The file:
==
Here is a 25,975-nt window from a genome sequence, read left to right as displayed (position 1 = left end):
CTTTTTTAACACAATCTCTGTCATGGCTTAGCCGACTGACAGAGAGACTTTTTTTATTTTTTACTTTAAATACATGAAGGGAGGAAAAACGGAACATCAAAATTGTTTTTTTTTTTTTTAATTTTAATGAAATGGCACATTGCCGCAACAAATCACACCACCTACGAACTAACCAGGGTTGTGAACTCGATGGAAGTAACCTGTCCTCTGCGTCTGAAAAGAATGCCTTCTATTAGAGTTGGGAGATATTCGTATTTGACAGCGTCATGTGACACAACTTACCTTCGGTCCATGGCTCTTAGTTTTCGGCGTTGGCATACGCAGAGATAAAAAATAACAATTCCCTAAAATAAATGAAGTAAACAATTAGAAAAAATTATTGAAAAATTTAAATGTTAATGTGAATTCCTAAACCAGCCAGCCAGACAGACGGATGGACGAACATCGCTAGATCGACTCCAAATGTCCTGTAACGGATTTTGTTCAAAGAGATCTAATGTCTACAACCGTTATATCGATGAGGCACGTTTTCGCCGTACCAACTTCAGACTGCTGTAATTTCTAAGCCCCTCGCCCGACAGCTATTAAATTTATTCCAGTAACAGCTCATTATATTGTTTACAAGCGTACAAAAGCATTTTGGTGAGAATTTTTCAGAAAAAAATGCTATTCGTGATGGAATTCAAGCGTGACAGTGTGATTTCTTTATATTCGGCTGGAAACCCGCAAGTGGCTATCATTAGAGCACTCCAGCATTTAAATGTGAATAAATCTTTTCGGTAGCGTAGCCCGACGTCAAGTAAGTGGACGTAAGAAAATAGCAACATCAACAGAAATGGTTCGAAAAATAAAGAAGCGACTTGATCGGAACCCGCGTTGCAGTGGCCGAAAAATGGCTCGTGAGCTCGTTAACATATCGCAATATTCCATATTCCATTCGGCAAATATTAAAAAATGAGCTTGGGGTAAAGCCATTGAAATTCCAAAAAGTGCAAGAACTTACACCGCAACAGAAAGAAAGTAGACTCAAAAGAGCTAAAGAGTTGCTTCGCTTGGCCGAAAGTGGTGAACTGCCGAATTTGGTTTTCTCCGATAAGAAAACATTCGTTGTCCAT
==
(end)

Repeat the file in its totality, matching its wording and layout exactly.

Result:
Here is a 25,975-nt window from a genome sequence, read left to right as displayed (position 1 = left end):
CTTTTTTAACACAATCTCTGTCATGGCTTAGCCGACTGACAGAGAGACTTTTTTTATTTTTTACTTTAAATACATGAAGGGAGGAAAAACGGAACATCAAAATTGTTTTTTTTTTTTTTAATTTTAATGAAATGGCACATTGCCGCAACAAATCACACCACCTACGAACTAACCAGGGTTGTGAACTCGATGGAAGTAACCTGTCCTCTGCGTCTGAAAAGAATGCCTTCTATTAGAGTTGGGAGATATTCGTATTTGACAGCGTCATGTGACACAACTTACCTTCGGTCCATGGCTCTTAGTTTTCGGCGTTGGCATACGCAGAGATAAAAAATAACAATTCCCTAAAATAAATGAAGTAAACAATTAGAAAAAATTATTGAAAAATTTAAATGTTAATGTGAATTCCTAAACCAGCCAGCCAGACAGACGGATGGACGAACATCGCTAGATCGACTCCAAATGTCCTGTAACGGATTTTGTTCAAAGAGATCTAATGTCTACAACCGTTATATCGATGAGGCACGTTTTCGCCGTACCAACTTCAGACTGCTGTAATTTCTAAGCCCCTCGCCCGACAGCTATTAAATTTATTCCAGTAACAGCTCATTATATTGTTTACAAGCGTACAAAAGCATTTTGGTGAGAATTTTTCAGAAAAAAATGCTATTCGTGATGGAATTCAAGCGTGACAGTGTGATTTCTTTATATTCGGCTGGAAACCCGCAAGTGGCTATCATTAGAGCACTCCAGCATTTAAATGTGAATAAATCTTTTCGGTAGCGTAGCCCGACGTCAAGTAAGTGGACGTAAGAAAATAGCAACATCAACAGAAATGGTTCGAAAAATAAAGAAGCGACTTGATCGGAACCCGCGTTGCAGTGGCCGAAAAATGGCTCGTGAGCTCGTTAACATATCGCAATATTCCATATTCCATTCGGCAAATATTAAAAAATGAGCTTGGGGTAAAGCCATTGAAATTCCAAAAAGTGCAAGAACTTACACCGCAACAGAAAGAAAGTAGACTCAAAAGAGCTAAAGAGTTGCTTCGCTTGGCCGAAAGTGGTGAACTGCCGAATTTGGTTTTCTCCGATAAGAAAACATTCGTTGTCCAT